Editor’s Note: A big shout-out to Brittany Morrow for giving me the idea for this piece. Rock the Gear!
Few colors are as loved, hated, stereotyped, judged, engendered and disdained as pink. It’s baby girls and breast cancer survivors; pretty princesses and Little Miss Piggy; Victoria’s Secret sexiness and poodle skirt prudishness; a proud mark of femininity and a hated symbol of the oppressiveness of sexism. There was even a movement back in 2012 to discredit it as an actual color.
When we first launched Woman Rider in March 2017, the backlash we received for choosing hot pink as an accent color for our logo and website was a bit shocking. Nearly all of it came from women who were aghast that an outlet meant to empower, educate and support female riders would use such a stereotypical color.
Hey, I get it. I’ve never been what you’d call a girly girl, and you’ll never see a bedazzled anything on my person. Apparel makers haven’t helped, sticking with the “pink it and shrink it” philosophy of offering women’s gear that’s less robust and feature-rich than the men’s stuff—and adding insult to injury by making it pink.
But pink is “our” color, whether we like it or not, and I say we stand up and own it, much as the Suffragettes in England took what was a derogatory label and wore it proudly as they fought for (and won) women’s right to vote.
Besides, there’s a growing amount of evidence backing up the idea that pink—blaze, florescent or hot pink, not the powdery Disney princess variety—is the safest, most visible color you can wear if you ride in a variety of environments.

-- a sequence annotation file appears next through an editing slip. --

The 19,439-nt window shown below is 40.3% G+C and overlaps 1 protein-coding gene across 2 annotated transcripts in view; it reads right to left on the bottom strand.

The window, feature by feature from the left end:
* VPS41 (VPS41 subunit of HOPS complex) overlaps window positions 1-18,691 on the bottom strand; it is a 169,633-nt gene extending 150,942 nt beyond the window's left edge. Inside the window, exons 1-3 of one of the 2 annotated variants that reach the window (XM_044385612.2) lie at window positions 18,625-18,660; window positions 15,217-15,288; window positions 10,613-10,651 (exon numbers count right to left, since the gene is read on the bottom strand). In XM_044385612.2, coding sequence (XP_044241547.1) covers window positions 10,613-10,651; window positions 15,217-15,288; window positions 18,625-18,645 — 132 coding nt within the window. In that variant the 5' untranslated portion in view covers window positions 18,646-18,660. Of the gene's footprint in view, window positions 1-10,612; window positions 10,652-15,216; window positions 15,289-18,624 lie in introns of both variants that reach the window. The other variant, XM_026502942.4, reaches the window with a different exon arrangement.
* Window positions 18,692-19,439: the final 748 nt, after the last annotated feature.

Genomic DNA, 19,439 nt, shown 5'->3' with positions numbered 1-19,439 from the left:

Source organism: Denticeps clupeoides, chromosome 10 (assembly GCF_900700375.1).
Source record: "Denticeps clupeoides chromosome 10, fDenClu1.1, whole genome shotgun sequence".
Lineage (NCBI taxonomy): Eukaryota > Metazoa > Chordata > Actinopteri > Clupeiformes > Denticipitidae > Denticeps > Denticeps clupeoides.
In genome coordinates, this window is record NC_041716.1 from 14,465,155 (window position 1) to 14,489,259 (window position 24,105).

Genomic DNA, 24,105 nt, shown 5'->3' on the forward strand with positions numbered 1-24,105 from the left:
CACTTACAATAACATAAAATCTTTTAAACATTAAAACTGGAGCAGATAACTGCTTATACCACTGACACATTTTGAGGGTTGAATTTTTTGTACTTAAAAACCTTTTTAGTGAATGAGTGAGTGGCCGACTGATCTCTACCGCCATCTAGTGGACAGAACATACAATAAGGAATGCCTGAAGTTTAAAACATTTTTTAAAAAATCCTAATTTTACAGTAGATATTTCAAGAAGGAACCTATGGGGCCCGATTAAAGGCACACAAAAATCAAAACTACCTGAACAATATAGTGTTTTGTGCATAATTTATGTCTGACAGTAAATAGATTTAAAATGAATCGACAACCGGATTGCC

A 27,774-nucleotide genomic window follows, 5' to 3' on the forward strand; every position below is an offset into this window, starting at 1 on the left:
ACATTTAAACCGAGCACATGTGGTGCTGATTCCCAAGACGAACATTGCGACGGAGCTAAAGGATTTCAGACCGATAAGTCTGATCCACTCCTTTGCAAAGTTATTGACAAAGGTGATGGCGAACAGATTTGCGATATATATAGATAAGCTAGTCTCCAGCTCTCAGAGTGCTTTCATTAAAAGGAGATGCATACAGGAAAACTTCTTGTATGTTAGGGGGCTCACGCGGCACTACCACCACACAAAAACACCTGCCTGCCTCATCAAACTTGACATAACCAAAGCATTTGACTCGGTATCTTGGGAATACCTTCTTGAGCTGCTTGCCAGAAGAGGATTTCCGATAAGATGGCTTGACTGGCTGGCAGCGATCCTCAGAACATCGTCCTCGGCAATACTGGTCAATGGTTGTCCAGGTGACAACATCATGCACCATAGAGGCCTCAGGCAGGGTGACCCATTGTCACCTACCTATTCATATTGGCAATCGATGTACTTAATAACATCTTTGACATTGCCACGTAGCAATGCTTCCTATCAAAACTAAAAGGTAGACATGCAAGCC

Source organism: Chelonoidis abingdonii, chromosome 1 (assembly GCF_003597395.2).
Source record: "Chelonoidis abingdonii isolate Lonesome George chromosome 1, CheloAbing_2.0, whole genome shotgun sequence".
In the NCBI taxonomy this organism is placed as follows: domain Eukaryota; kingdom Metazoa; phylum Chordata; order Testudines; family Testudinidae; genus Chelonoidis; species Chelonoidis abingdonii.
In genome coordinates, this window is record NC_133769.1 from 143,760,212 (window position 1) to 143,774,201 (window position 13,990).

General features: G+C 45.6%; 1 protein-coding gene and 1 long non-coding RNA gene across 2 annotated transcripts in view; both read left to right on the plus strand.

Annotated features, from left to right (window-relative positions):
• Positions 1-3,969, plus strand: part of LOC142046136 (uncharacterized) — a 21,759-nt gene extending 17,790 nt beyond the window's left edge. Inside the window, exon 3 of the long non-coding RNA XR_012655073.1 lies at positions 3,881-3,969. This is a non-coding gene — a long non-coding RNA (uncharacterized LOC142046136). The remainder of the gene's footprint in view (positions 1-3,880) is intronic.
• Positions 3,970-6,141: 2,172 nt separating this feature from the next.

The basis for that assertion lies partly in the reasoning behind the debate I referenced earlier, which argued that pink isn’t really a color. The truth is, of course, complicated (shades of pink?). What we think of as “color” is all in our heads—wavelengths of light at varying intensities enter our eyes, are picked up by the 6 to 7 million red-, green- or blue-sensitive cones and are interpreted by our brains.
Pink is not part of the light spectrum. If it were, it would sit between red (the slowest) at one end and violet (the fastest) at the other. So if it can’t be created using light, how do we see it? Without diving too deeply into the science (check the references at the end if you’re really curious), “color” can be additive (light-based) or subtractive (pigment-, dye- or chemical-based). Pink is a subtractive color, and in florescent form is rarely found in nature—which is a big part of why it’s so conspicuous.
Because it isn’t on the light spectrum, pink can’t be measured like high-viz yellow/green, which makes it hard to objectively study. For example, a recent study concluded that the most visible color to the human eye, at least in daylight, is a very specific 555-nanometer wavelength that creates a bright green.
But there’s another major component of visibility: contrast. A 1980 study entitled “Human Factors in Transport Research” found that “the most important issue with clothing is the contrast the motorcyclist makes with his background.” One more recent Dutch study concluded that, “…contrast with the environment is a major factor to improve conspicuity. …the magnitude of the effect depended on the surroundings.” This tells us two things: